BEIJING: China's October exports rose 15.6 percent from a year earlier, while imports expanded 21.4 percent, both handily beating analysts' expectations, official data showed on Thursday.
That left the country with a trade surplus of US$34.02 billion for the month, the General Administration of Customs said.
Analysts polled by Reuters had expected October shipments from the world's largest exporter to have risen 11.0 percent. Exports rose 14.5 percent in September.
Imports were expected to have climbed 14.0 percent, after rising 14.3 percent in September.
Analysts were expecting China's trade surplus to have widened to US$35 billion in October from September's US$31.69 billion.
With the export outlook clouded by U.S. tariffs and China's economy expanding at the weakest pace since the global financial crisis, policymakers in Beijing have recently turned their focus to growth boosting measures, including increasing export tax rebates and pledging more support to private firms.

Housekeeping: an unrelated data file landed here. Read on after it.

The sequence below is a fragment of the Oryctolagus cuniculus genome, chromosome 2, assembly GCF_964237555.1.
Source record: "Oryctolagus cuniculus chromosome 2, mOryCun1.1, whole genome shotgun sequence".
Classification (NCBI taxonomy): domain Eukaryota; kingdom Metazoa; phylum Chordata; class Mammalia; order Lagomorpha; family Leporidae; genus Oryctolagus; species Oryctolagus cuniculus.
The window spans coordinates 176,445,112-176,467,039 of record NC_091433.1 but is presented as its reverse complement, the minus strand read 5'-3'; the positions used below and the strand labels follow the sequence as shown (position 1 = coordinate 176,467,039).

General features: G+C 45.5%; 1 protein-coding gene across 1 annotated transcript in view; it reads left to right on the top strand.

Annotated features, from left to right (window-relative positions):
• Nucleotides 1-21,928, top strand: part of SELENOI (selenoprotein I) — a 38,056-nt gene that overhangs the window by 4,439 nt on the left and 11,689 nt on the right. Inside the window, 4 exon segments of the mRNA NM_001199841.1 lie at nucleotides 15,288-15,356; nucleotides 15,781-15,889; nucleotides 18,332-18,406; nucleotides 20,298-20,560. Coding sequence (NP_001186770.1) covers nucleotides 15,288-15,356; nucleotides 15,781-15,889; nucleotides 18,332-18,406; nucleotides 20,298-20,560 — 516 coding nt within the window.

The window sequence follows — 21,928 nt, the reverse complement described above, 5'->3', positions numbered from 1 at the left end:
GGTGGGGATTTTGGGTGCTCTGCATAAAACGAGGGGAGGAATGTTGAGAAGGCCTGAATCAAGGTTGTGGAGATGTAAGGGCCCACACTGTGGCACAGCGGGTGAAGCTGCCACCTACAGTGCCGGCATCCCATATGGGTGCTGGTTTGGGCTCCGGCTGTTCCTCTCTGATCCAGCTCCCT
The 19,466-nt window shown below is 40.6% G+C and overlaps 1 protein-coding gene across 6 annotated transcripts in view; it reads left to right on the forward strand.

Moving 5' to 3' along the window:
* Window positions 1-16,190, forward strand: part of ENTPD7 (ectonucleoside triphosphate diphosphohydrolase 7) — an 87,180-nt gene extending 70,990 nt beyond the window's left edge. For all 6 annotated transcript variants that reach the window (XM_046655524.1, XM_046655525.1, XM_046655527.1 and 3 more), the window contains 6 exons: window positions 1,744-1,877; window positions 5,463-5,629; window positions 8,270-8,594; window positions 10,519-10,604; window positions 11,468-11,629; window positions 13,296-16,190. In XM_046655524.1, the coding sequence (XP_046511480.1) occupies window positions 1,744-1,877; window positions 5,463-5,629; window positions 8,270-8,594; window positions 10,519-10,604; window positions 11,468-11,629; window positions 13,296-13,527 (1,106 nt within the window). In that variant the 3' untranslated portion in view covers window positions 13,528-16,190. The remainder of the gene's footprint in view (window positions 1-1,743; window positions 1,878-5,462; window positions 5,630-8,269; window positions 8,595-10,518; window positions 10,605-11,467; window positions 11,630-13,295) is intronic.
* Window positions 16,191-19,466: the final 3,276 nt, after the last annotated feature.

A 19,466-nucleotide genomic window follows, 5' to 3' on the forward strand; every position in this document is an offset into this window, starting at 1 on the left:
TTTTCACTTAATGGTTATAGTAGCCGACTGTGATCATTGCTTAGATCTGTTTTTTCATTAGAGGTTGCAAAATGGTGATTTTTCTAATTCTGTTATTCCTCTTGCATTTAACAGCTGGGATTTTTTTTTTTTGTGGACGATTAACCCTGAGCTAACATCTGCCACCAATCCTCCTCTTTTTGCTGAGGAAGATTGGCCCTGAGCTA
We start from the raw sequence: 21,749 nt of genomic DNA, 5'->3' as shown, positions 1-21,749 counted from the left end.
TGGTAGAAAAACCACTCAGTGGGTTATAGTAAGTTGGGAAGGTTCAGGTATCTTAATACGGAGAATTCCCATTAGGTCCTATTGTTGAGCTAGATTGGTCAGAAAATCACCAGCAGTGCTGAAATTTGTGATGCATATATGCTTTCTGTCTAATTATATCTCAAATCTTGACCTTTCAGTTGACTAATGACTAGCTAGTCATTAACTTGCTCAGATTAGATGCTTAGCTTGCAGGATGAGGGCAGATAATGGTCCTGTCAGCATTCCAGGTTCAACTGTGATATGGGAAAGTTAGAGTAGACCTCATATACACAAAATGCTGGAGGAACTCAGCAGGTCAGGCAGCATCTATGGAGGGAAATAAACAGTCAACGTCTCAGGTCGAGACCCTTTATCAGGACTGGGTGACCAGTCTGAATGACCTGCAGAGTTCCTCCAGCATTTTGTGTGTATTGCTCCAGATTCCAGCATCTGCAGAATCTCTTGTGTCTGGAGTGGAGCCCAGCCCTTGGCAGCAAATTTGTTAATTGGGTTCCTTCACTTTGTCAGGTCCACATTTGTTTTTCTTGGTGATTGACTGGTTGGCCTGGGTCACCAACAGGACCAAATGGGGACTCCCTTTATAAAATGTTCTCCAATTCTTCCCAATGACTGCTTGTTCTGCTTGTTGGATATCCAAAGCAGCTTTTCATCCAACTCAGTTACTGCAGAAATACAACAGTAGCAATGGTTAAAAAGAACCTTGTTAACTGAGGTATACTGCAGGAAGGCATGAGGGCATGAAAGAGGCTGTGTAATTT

(This story corrects China's trade surplus to US$34.02 bln in second paragraph from US$34.01 bln, after authorities said the full figure, US$34.016 bln, was rounded differently in different official documents)
(Reporting by Beijing Monitoring Desk; Editing by Kim Coghill)